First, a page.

Sept. 13 (Bloomberg) -- Emerging-market stocks fell, with the benchmark index entering a bear market by slumping 20 percent down from its May peak, on concern Greece will default and deepen the global economic slowdown.
The MSCI Emerging Markets Index dropped 0.6 percent to 964.43 at 4:30 p.m. New York time, the lowest close since August 2010. The Shanghai Composite Index slipped 1.1 percent and the Taiex Index slid 2.9 percent in Taipei as trading returned after holidays in the two markets. Benchmark indexes in Brazil and Hungary declined.
The chance of a default by Greece in the next five years has soared to 98 percent, credit-default swaps showed. The so- called troika of the International Monetary Fund, European Central Bank and European Commission representatives will return to Greece this week, German Chancellor Angela Merkel said in an interview with Berlin-based broadcaster Inforadio.
Greek Prime Minister George Papandreou will hold a conference call with Merkel and French President Nicolas Sarkozy tomorrow to discuss developments in Greece and the euro area, his office in Athens said.
Italy’s Treasury sold five-year bonds at an average yield of 5.6 percent, compared with 4.93 percent on July 14, the last time securities of a similar maturity were sold.
“With the Greek drama yet to conclude and the market uncertain of the end game, risk reduction has been in full force,” analysts at BNP Paribas SA including Bartosz Pawlowski in London wrote in an e-mailed report. “The focus remains on developments in the euro zone.”
The MSCI emerging-market index has dropped 16 percent this year, more than the 11 percent decline by the MSCI World Index of developed stocks. Companies on the emerging-market gauge are trading at 9.1 times estimated 12-month earnings, compared with 10.2 times for stocks in developed markets.
The extra yield investors demand to own emerging-market debt over U.S. Treasuries fell six basis points, or 0.06 percentage points, to 3.83 percentage points, according to JPMorgan’s EMBI Global Index.
Industrial & Commercial Bank of China Ltd., the world’s biggest bank by market value, declined 1 percent. Foxconn Technology Co. sank 6.4 percent in Taipei after the computer- case maker reported sales in August more than halved. HTC Corp., Asia’s second-largest smartphone maker, lost 4.9 percent in Taiwan after the stock was lowered to “neutral” from “overweight” at JPMorgan Chase & Co.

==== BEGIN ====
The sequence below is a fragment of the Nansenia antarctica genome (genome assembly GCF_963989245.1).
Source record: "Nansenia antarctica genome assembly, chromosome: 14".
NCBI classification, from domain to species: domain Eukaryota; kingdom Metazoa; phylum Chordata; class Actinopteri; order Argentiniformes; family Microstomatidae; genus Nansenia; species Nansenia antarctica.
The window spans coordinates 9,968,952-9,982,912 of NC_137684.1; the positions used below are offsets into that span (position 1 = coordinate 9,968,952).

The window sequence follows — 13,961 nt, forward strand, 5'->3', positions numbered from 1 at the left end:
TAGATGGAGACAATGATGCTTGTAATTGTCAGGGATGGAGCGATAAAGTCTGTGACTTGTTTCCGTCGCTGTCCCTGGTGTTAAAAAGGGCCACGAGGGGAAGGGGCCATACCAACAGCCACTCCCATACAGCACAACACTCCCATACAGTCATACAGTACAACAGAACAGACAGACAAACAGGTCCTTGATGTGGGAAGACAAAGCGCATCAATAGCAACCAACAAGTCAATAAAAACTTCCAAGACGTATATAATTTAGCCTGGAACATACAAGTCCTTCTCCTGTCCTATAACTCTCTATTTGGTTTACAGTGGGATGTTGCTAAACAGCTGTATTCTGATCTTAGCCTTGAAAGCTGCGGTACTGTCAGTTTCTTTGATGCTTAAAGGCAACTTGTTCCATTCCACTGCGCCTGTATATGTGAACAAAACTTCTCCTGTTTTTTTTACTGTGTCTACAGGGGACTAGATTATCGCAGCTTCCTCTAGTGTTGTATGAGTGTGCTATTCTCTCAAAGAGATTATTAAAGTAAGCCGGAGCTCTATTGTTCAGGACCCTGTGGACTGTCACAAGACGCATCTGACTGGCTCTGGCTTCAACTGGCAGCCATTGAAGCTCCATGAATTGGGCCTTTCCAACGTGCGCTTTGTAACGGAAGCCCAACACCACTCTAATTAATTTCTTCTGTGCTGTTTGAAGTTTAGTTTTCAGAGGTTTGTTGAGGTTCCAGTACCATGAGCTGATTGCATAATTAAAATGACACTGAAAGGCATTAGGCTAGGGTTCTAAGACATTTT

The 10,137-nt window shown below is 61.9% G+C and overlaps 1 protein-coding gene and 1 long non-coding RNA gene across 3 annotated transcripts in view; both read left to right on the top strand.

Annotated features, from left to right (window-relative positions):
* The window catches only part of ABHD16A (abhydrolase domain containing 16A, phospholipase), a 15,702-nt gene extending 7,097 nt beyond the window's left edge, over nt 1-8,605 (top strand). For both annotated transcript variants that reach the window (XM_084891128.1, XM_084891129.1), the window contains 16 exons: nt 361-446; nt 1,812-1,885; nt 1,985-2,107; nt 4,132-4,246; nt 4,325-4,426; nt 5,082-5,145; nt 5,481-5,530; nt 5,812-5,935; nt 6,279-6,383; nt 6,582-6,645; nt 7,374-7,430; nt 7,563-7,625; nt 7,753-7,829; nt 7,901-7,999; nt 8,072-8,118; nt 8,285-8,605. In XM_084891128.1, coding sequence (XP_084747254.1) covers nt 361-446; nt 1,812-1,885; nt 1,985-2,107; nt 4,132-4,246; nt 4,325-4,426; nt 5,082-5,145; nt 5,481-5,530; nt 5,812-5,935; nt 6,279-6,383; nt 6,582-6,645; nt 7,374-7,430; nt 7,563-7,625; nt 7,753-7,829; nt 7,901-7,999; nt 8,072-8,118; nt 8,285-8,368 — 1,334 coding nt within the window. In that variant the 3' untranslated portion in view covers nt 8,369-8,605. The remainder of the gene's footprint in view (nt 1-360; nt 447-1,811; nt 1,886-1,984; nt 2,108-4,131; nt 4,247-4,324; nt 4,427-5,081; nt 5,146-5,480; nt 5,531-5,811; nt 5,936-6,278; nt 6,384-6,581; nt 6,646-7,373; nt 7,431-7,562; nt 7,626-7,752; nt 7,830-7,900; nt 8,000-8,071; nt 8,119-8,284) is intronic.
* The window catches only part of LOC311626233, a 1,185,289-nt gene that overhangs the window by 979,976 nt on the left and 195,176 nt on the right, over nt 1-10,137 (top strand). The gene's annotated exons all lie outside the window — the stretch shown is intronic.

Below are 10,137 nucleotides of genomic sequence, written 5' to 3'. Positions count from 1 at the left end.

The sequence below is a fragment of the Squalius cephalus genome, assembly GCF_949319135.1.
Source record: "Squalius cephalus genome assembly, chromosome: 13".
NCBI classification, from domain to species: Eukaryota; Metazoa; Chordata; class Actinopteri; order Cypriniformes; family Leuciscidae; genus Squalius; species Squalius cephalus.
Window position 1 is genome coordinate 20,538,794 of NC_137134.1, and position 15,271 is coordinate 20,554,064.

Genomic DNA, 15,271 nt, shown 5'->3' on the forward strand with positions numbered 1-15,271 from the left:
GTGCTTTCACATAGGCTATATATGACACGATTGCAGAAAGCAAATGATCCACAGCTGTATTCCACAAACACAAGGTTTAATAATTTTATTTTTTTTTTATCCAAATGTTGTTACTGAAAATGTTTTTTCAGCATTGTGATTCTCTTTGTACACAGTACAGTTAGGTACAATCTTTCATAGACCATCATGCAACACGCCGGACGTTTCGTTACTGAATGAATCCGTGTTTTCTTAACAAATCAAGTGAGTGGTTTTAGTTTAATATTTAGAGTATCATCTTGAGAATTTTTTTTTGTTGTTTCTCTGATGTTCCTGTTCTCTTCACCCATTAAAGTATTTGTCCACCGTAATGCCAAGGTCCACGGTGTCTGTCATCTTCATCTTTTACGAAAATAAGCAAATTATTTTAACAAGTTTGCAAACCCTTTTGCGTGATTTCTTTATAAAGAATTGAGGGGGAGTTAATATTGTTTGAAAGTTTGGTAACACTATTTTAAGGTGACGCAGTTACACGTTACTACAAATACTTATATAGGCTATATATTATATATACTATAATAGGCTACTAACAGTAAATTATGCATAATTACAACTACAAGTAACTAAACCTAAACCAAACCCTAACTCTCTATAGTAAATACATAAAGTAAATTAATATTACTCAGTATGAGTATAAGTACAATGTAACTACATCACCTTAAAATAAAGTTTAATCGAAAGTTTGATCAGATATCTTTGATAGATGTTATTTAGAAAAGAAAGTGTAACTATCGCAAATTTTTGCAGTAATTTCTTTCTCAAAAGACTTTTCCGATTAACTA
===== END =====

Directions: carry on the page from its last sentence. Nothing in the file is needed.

The BSE India Sensitive Index fell 0.2 percent in Mumbai. South Korea’s market was shut.
The Bovespa index fell 0.3 percent, its third day of declines, as prospects for further interest-rate cuts diminished after Brazil’s retail sales rose more than analysts forecast. Retail sales rose 1.4 percent in July from the previous month, the national statistics agency said today. That compares to a median projection for a 1 percent increase among 32 economists surveyed by Bloomberg.
Lojas Renner SA and BR Malls Participacoes SA led declines for companies that depend on domestic demand as traders drove up yields on interest-rate futures.
Hypermarcas SA, Brazil’s fifth-largest consumer-goods company by market value, fell 1.2 percent.
Oil rose for a second day in New York before data forecast to show that crude supplies declined a second week in the U.S., the largest consumer of the commodity.
The ISE National 100 Index rose 1.9 percent in Istanbul and the lira climbed by 1.1 percent versus the dollar.
Turkish stocks are expensive and will only rally when the European sovereign-debt crisis diminishes, JPMorganCazenove said.
The nation’s shares trade at around 8.5 times their estimated 12-month forward price-to-earnings ratio and investors could find “a lot of places that are cheaper than Turkey in absolute terms as well as cheaper relative to their own histories,” wrote JPMorgan analyst David Aserkoff in a report, giving Russia and Poland as cheaper examples.
South Africa’s rand appreciated 1.5 percent versus the dollar, snapping a three-day losing streak.
--With assistance from Belinda Cao and Tal Barak Harif in New York, Rishaad Salamat in Hong Kong, Zhang Shidong in Shanghai and Weiyi Lim in Singapore. Editors: Linda Shen, Ana Monteiro, Marie-France Han
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